“As a defender in volleyball … most plays start with her,” Bryant said. “She provides the path for us to start our offense. She has to see the play before it happens, she’s the eyes and ears on court … and she is the one always digging and running across the court.”
Added Bryant, “To be a libero, you have to be fearless and the role is a thankless job. You have to take pride in your work, and when a hitter gets big swing, you have to be OK with not having a bright light on you, but you also have to know that you were the one who started it all.”
Robertson will follow her parent’s footsteps to Tucson, both of whom have earned their bachelor’s degrees from the UA. Her father Jonathan Robertson, originally from Window Rock, and Jolene Robertson, from Hard Rock, Arizona, earned their architecture and engineering degrees, respectively. Both are also 1990 graduates of Window Rock High.
“Kaori has been a pretty competitive person from the get-go,” said Jonathan Robertson. “She’s been driven to play with the best and to be the best. She gets up at 5 a.m. to go to her workouts with the trainers and she has put herself into the mix of elite volleyball players.
“She will do great,” added Jonathan. “She’s got all the skills necessary and I think she’ll only get better and better. She can take over a game if it comes down to that. Part of her nature is that as the game gets closer and more competitive, she rises to the occasion.”
The young Robertson credits Terry Spann, head coach for the club volleyball team Arizona Storm, not only for her development but also for her recruitment to UA.
“Kaori came to our organization because she wanted to play at a higher level and wanted to be put in a more competitive environment,” said Spann. “When she came over, she was surrounded by some of the best liberos. She was up to the challenge, she was committed to hard work, and dedicated to the tough practices and to the grueling side of volleyball that people don’t know exists.”
Spann said talking up Robertson to UA coaches was not hard at all.
“I knew it was a dream of hers to go to U of A,” she said. “Any kid that comes from our program is very coachable and U of A coaches know that. If you ask her to do something, she will do it.”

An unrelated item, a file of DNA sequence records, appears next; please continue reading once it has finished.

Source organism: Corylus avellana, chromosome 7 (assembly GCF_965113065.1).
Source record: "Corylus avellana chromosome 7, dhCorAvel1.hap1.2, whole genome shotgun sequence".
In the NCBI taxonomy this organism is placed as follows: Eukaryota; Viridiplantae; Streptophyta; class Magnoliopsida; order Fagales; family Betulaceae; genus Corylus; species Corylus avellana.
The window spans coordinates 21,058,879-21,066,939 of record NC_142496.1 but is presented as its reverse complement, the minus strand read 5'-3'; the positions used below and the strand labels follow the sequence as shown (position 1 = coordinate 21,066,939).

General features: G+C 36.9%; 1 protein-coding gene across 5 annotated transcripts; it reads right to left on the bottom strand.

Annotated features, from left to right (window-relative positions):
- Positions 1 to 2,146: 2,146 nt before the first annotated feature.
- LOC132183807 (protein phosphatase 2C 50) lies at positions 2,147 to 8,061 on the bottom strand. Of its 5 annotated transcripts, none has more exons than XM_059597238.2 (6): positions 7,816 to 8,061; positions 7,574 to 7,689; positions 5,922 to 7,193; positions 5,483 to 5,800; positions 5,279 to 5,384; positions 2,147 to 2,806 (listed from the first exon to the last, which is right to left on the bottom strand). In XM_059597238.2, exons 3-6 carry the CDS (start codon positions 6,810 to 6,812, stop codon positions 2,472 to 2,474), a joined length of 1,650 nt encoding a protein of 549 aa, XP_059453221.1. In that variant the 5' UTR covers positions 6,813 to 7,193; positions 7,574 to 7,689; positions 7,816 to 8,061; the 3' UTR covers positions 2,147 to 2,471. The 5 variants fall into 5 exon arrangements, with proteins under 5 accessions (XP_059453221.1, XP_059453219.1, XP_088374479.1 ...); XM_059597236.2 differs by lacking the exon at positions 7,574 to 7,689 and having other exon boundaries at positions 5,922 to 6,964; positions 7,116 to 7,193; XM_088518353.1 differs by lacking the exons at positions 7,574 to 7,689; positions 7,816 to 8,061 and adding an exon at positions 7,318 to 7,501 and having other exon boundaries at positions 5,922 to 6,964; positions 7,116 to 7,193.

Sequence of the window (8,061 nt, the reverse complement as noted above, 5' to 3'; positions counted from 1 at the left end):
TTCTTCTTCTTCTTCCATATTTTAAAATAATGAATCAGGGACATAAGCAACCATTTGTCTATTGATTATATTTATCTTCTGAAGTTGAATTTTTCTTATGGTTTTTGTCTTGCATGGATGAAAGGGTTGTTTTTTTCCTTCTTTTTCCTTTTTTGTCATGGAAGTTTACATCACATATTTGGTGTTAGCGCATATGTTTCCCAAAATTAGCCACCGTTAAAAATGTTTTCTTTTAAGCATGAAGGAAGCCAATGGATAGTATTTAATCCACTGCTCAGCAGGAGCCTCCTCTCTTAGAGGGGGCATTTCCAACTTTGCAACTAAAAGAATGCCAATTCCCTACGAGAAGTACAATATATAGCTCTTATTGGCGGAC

Spann said many players struggle to transition to the D1 level, but she does not anticipate that will be the case for Robertson.
“Arizona knows that when they get our kids, they get the transition, they respect the process, they know it’s not going to be easy and they understand that once they’ve committed, it only gets tougher,” she said. “And this is a kid that has dreamed about going to U of A. It is in her DNA and I know she will only continue to get better.”
Spann also highlighted Robertson’s community service work to Arizona coaches.
Students at Xavier Prep are required to serve the community and Robertson chose to serve her beloved Navajo Nation during the pandemic by delivering and installing touchless water stations throughout Navajo.
After her parents made a stop at a Navajo grocery store, Robertson was saddened to find that touchless hand-washing stations were a luxury that Navajo communities do not have.
Before going into the grocery store, “They were required to wash their hands and there were lots of areas for cross-contamination. There was a lot of touching involved just to wash their hands.”
Robertson started a Go Fund Me page, had two drives, and received enough support to buy over 20 touchless hand-washing stations that were donated to businesses across Navajo.
“I wanted people to feel safer and created more comfort,” Robertson said.
Added Spann, “She has volunteered long hours to help the Navajo people and is just a selfless kid. This is the kind of kid you root for.
“She is involved in her community and I told U of A coaches, ‘You will gain so many fans by bringing this kid on to your team and you will get positive representation in your program,’” she said. “Not only does she deserve this but she has earned it.’”
Robertson is Totsohnii and born for Kiyaanii.